The association of James as the patron saint of Spain has no basis in the bible, but exists on the realm of tradition, oral history, legend and myth.
The story goes that James preached in Ileberia a message of faith with particular emphasis on faith without works being dead or action in faith speaks louder than words, if you will. Apparently, he was not very successful, recruiting only seven disciples in his seven years of preaching. The last we hear of James is the biblical account is his martyrdom at the hands of Herod Agrippa in Rome around the year 44CE (acts 22:12).
The legend says James body was transported to Spain on a stone ship without oars or sail, viking style, carried by angels and the wind. The ship landed at Iria Flavia (Padron) and James disciples met the ship there and carried his body to a nearby hill where he was buried. The body of James appears to have been forgotten for the next seven and a half centuries until 813 when Christian hermit named Pelayo saw a shining light down on Mount Libredon that led to the grave of St.James, along with the remains of two of his disciples, Atanasio and Teodoro.
The bishop authenticated the relics and king Alfonso11 built a chapel to the saint, which drew a modest number of pilgrims. In 1075 the cathedral de Santiago was commenced and the current Cathedral was completed in 1120 where the remains of St.James are encased in a tomb behind the main alter for pilgrims to pay homage.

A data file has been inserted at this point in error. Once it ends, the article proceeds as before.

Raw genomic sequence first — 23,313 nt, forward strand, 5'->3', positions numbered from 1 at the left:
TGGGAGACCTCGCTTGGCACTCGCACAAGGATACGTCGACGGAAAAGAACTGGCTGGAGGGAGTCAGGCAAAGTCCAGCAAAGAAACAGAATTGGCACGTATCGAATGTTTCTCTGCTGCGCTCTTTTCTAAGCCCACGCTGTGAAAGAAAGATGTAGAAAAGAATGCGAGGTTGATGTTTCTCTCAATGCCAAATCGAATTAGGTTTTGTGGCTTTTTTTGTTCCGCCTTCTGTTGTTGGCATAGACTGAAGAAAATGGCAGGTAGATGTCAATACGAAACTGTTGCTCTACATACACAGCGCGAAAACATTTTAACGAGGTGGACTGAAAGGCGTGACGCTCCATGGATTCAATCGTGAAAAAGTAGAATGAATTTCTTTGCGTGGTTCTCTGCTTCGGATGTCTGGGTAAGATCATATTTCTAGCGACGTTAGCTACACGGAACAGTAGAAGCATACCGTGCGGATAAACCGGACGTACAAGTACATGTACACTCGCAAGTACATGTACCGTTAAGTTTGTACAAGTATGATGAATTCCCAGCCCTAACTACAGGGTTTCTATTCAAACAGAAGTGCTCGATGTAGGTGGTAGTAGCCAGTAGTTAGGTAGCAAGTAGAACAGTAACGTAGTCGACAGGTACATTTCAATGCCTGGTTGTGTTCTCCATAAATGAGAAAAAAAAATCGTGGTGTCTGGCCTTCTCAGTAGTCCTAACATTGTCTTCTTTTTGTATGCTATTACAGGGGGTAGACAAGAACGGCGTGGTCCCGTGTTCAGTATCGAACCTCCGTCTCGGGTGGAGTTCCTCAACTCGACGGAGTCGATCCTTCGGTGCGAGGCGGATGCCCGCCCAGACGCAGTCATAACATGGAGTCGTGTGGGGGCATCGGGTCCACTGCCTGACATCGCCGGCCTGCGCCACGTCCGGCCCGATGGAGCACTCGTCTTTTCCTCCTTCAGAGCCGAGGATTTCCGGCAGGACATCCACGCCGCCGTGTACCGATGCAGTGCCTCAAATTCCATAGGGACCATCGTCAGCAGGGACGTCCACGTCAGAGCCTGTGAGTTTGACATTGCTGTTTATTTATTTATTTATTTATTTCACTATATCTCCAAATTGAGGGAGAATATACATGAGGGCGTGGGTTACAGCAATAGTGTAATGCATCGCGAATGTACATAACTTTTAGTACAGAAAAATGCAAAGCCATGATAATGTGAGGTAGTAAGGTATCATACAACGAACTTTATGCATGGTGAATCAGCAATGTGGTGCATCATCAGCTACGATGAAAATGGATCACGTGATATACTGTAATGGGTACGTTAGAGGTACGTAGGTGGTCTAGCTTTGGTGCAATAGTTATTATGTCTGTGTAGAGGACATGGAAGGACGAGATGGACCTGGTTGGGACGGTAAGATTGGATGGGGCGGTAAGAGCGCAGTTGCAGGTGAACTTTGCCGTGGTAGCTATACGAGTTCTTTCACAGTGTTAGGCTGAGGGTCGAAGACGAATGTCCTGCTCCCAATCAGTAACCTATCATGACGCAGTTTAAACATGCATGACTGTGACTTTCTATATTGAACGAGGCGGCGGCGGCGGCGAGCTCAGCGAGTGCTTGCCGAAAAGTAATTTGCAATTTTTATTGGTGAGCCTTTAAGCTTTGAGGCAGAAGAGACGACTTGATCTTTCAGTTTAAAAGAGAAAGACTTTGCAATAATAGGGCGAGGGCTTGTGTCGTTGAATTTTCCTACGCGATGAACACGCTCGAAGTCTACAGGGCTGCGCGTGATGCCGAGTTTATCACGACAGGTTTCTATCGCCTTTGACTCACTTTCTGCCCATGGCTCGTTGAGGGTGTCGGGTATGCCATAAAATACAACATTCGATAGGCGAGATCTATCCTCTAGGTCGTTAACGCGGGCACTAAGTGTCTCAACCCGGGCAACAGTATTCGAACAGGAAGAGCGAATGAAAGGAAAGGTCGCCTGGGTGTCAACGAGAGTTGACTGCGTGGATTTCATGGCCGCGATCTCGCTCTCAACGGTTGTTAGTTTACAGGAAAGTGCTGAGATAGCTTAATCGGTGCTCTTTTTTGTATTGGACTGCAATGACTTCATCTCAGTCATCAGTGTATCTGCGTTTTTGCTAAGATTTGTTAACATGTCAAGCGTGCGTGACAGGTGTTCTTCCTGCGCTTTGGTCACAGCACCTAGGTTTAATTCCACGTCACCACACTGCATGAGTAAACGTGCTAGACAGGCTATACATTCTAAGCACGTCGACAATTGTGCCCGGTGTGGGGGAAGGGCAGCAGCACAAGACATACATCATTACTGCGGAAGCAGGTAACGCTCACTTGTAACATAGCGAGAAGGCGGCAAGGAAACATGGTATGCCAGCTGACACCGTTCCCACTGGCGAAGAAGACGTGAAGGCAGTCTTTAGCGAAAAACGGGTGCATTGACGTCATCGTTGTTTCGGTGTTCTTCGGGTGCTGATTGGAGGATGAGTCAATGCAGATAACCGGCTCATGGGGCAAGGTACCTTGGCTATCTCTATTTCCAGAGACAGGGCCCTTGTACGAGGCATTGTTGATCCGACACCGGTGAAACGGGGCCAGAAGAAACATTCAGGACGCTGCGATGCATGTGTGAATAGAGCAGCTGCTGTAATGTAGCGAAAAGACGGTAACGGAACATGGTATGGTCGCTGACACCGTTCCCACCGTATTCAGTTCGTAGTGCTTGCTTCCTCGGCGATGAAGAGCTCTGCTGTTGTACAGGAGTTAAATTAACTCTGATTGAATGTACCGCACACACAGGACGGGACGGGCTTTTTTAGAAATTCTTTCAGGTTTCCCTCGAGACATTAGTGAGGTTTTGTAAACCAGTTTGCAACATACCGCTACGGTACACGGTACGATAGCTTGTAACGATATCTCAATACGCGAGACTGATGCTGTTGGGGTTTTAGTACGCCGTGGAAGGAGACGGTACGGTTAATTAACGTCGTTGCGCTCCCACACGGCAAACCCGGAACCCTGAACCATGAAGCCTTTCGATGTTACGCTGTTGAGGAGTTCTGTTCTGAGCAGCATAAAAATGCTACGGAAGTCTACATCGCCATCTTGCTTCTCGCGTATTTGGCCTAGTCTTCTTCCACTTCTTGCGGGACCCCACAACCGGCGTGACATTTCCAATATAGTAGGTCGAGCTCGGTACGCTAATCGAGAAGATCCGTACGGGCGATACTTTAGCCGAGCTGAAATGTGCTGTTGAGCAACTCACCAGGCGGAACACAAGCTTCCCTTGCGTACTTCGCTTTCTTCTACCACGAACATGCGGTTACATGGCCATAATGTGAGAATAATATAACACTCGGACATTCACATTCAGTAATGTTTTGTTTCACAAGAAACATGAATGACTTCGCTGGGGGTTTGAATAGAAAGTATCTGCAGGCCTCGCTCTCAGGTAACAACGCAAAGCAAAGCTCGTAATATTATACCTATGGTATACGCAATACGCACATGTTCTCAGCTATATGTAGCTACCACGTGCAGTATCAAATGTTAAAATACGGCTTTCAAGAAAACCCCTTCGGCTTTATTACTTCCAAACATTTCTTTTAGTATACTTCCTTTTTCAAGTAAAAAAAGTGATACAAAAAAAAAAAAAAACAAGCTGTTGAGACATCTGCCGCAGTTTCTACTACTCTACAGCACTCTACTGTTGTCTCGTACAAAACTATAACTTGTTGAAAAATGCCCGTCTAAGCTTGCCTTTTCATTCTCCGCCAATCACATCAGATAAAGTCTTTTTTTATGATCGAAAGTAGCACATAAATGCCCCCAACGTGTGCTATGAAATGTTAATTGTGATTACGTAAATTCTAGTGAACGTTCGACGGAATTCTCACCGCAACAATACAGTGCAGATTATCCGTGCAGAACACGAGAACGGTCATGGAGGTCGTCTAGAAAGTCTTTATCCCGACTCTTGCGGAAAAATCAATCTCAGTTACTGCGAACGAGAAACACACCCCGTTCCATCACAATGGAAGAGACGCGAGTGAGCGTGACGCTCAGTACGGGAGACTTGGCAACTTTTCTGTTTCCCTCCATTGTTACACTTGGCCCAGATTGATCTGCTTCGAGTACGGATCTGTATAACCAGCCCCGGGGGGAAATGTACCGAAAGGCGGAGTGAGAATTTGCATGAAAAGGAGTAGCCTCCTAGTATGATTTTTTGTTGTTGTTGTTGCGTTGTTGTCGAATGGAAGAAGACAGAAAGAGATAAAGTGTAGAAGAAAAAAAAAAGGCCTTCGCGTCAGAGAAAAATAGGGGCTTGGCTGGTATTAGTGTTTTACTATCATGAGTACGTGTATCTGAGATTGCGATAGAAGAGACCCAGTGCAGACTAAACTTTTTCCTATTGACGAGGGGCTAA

The Camino de Santiago was for many travelers, now called pilgrims, a long and tireless journey. Coming from France, Germany, Portugal & many other European nations as well as Spain to pay homage to the saint and seek indulgences.
At the peak of Santiago’s attraction as a place of pilgrimage during the Middle Ages, from the 9th to the 16th century, up to two million people, around 5000 per day came to visit the burial place of St. James.The reformation in Europe and Spain’s war with England saw the decline of Santiago as a place of pilgrimage. The scallop shell remains the symbol, of the Camino with its outer shell representing the many routes that lead to Santiago and the inner shell, the hand of friendship and help. It has been used for centuries to denote that an individual displaying the shell is on a pilgrimage and is protected. Historical the Knights Templar, of the order of St. James, whose symbol is a red sword, protect the pilgrim on the road against thieves and vagabonds.
The Camino de Santiago may auspiciously be a Christian experience, many people from
other faiths (or no faith) walk the path and did also in medieval times. The event that captured the modest shrine of St.James was at the battle of Clavigo against the Muslim invaders. James was said to appear arriving on a white horse with the red sword of the Templar above his head leading the Spanish knights to beat the moors in battle.
This image of St.James was a convenient motif to draw Christian support to the frontier of the Christian-Muslim battler and to bolster financial investment in Christian domination of Iberia. It is said the Christian scattered some of James ashes in the battle, whilst the Muslims had a mummified arm of Mohammad in a cloth as a guiding symbol.
Whilst the legend lives on that St.James appearance in the battle field at Clavijo was a direct result of the Christians regaining the upper hand in Spain, it is just a story. In fact, St.James, to the best of scholars seem to agree, never came to Spain. There is no earthly reason why his body should be brought to Galicia and nothing suggest this in the Acts of the Apostles, where his death is recorded. He died several centuries before Islam was conceived, probably never mounted a horse in his life and certainly never slew an infidel. There is no earthly reason Santiago should be a place of pilgrimage, though it is.